Spending Money 1: I’ve got thirty thousand gold pieces and nothing to spend them on.

8b179ff4ae0da82ec9de423c03d1-grandeI want to have a conversation about how players can spend their money.

There never seems to be an interesting thing to spend money on. This is a pretty consistent problem in the OSR style games I’ve played. The 1gp = 1xp model is awesome, it puts the game’s focus right where it needs to be. But once that money has done its job of incrementally moving the players closer to their next level, little thought is given to what happens next. Players just amass hoards of useless wealth.

The baseline assumption of oldschool D&D is that players who have a lot of gold will spend it on a stronghold and an army of hirelings. But that’s poorly suited to a lot of games, which focus entirely on party-based adventure and eschew domain-level play. And even when domain play works within the game, that doesn’t mean it’s interesting to every player.

Most OSR games I’ve played have also implemented some variant of the carousing rules at this point, which is good. Carousing is a great option to have. But it can’t be the only option. I mean, it’s basically just a fancy way of setting all your money on fire.

When one of my characters is flush with cash, I want to spend that money on something that will make me more effective. I want a better chance of getting out of the next dungeon with my hit points above 0 because of the money I spent. Of course, the easy way to accomplish this is to have a big list of magic items with humongous price tags, à la Pathfinder. But that’s boring and dumb and I hate it.

For a long time now I’ve wanted to write a broad examination of every interesting money sink I can think of. I had kind of a false start on this idea about 18 months ago.  The scope of the project was a little overwhelming, and every time I spoke with someone about it they had all these neat ideas I’d never considered before, which made the scope even larger and more overwhelming. What’s clear is that a lot of people have come up with a lot of solutions to this problem that I’ve never heard of. I want to absorb it all. I want to share my own ideas, and examine other people’s ideas.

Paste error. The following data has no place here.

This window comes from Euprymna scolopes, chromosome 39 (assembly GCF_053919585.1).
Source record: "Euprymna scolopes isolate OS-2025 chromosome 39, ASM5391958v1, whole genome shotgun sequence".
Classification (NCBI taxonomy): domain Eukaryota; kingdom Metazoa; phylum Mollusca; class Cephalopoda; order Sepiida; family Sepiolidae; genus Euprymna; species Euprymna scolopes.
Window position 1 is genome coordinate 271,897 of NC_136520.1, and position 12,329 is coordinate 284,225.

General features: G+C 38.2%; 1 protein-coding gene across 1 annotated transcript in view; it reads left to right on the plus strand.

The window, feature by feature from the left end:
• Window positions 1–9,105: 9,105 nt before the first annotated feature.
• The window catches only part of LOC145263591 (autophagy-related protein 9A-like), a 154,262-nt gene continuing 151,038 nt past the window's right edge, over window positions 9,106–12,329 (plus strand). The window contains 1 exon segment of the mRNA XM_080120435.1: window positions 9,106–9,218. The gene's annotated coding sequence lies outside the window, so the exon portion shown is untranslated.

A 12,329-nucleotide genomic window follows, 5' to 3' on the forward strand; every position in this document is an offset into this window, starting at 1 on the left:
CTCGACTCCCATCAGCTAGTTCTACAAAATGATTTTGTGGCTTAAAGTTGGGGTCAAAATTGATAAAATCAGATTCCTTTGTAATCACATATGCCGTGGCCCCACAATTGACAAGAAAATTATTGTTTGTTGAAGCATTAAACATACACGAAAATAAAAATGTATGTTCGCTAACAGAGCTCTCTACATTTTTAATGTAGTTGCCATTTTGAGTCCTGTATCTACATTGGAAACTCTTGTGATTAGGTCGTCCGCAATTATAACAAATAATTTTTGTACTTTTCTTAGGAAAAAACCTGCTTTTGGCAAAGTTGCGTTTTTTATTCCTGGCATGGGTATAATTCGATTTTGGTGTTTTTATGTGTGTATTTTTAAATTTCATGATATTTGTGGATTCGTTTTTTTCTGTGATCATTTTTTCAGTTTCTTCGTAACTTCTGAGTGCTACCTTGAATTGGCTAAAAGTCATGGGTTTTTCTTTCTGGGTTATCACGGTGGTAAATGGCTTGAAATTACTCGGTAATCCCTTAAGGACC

So if you have an idea, I’d love it if you told me about it. If you wrote a blog post or you know of a blog post, I’d love to be linked to it. I myself have already written a lot on this subject. (The “curio shop” idea is a 14 page google doc all by itself.) So expect a lot of posts from me on this topic for the next week or so at least.

Related Posts:

The original impetus that spawned this idea.

A first attempt at coming up with things to spend money on.

The Google+ conversation for this post, which raised some good resources.

Eric Treasure’s idea.

James Young’s Idea.

A direct response to this post from d4 Caltrops

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4 thoughts on “Spending Money 1: I’ve got thirty thousand gold pieces and nothing to spend them on.”

  1. Insteadof 1 exp per gp looted on a adventUre give 1 exp for gpspent on trainnig, sacrifice, carousing, bribes, hosting banquets, gifting, luxuries, animals, property, and vehicles. Of coursethe GM has to play along but there is never a shortage of ways to burn cash when thecampaig supports it.

  2. My players have a sizable war chest at the moment, but also have spent a whole load of cash enabling traveling further into the wilderness, with a cart, two horses, a handful of combat hirelings, two mercenaries, a quartermaster and a carpenter*, and have just recently commissioned some water barrels; plus of course, hundreds of person days of rations. As long as you can make provisioning interesting, you can have it take some of that huge chunk of cash. It helps that they have no magic way of creating food, traveling fast and so forth, but they are only third level.

    * and a cat, three homunculii they stole, two piglets and 12 goats they goatnapped.

  3. In Raiders of the Lost Ark – remember the enormous Cairo dig site the Nazi’s had?

    That must have cost a fortune, and, if it was in a D&D land, opened up all kinds of dangerous, treasure-filled temples/palaces/whatnot.

  4. I think “Charles” is onto something there. Because referees generally DON’T want the players to have to “go looking for the adventure”, it usually happens that the adventures just sort of fall into their laps. But what if they had, every now and again, to actually fund research to find their next adventure location? The more they spend, the less game-time it takes OR the better chance that they’ll discover the location of an important item, magical or otherwise. It could be interesting if fleshed out a little…

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